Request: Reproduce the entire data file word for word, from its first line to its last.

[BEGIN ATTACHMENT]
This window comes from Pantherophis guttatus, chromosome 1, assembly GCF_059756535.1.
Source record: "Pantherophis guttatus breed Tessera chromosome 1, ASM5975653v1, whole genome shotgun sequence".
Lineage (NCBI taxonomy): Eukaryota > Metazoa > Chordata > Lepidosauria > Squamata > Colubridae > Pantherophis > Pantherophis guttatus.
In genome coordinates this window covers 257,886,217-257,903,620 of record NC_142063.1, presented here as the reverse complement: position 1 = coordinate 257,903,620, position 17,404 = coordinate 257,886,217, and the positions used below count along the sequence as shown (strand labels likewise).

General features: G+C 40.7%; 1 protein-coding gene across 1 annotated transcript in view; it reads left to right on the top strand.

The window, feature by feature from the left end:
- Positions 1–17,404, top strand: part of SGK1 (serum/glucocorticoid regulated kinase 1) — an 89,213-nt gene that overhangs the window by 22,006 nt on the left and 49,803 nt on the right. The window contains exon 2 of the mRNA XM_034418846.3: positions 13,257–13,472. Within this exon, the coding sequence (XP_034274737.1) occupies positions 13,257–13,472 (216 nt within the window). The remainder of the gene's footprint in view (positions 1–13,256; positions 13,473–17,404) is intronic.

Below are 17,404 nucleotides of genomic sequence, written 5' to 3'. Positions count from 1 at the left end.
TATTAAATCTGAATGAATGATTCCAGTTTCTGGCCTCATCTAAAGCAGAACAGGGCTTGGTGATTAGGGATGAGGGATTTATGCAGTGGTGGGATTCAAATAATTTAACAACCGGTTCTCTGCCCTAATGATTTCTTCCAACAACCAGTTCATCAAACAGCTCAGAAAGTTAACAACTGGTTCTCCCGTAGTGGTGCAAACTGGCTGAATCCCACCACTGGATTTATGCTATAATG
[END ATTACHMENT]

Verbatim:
This window comes from Pantherophis guttatus, chromosome 1, assembly GCF_059756535.1.
Source record: "Pantherophis guttatus breed Tessera chromosome 1, ASM5975653v1, whole genome shotgun sequence".
Lineage (NCBI taxonomy): Eukaryota > Metazoa > Chordata > Lepidosauria > Squamata > Colubridae > Pantherophis > Pantherophis guttatus.
In genome coordinates this window covers 257,886,217-257,903,620 of record NC_142063.1, presented here as the reverse complement: position 1 = coordinate 257,903,620, position 17,404 = coordinate 257,886,217, and the positions used below count along the sequence as shown (strand labels likewise).

General features: G+C 40.7%; 1 protein-coding gene across 1 annotated transcript in view; it reads left to right on the top strand.

The window, feature by feature from the left end:
- Positions 1–17,404, top strand: part of SGK1 (serum/glucocorticoid regulated kinase 1) — an 89,213-nt gene that overhangs the window by 22,006 nt on the left and 49,803 nt on the right. The window contains exon 2 of the mRNA XM_034418846.3: positions 13,257–13,472. Within this exon, the coding sequence (XP_034274737.1) occupies positions 13,257–13,472 (216 nt within the window). The remainder of the gene's footprint in view (positions 1–13,256; positions 13,473–17,404) is intronic.

Below are 17,404 nucleotides of genomic sequence, written 5' to 3'. Positions count from 1 at the left end.
TATTAAATCTGAATGAATGATTCCAGTTTCTGGCCTCATCTAAAGCAGAACAGGGCTTGGTGATTAGGGATGAGGGATTTATGCAGTGGTGGGATTCAAATAATTTAACAACCGGTTCTCTGCCCTAATGATTTCTTCCAACAACCAGTTCATCAAACAGCTCAGAAAGTTAACAACTGGTTCTCCCGTAGTGGTGCAAACTGGCTGAATCCCACCACTGGATTTATGCTATAATG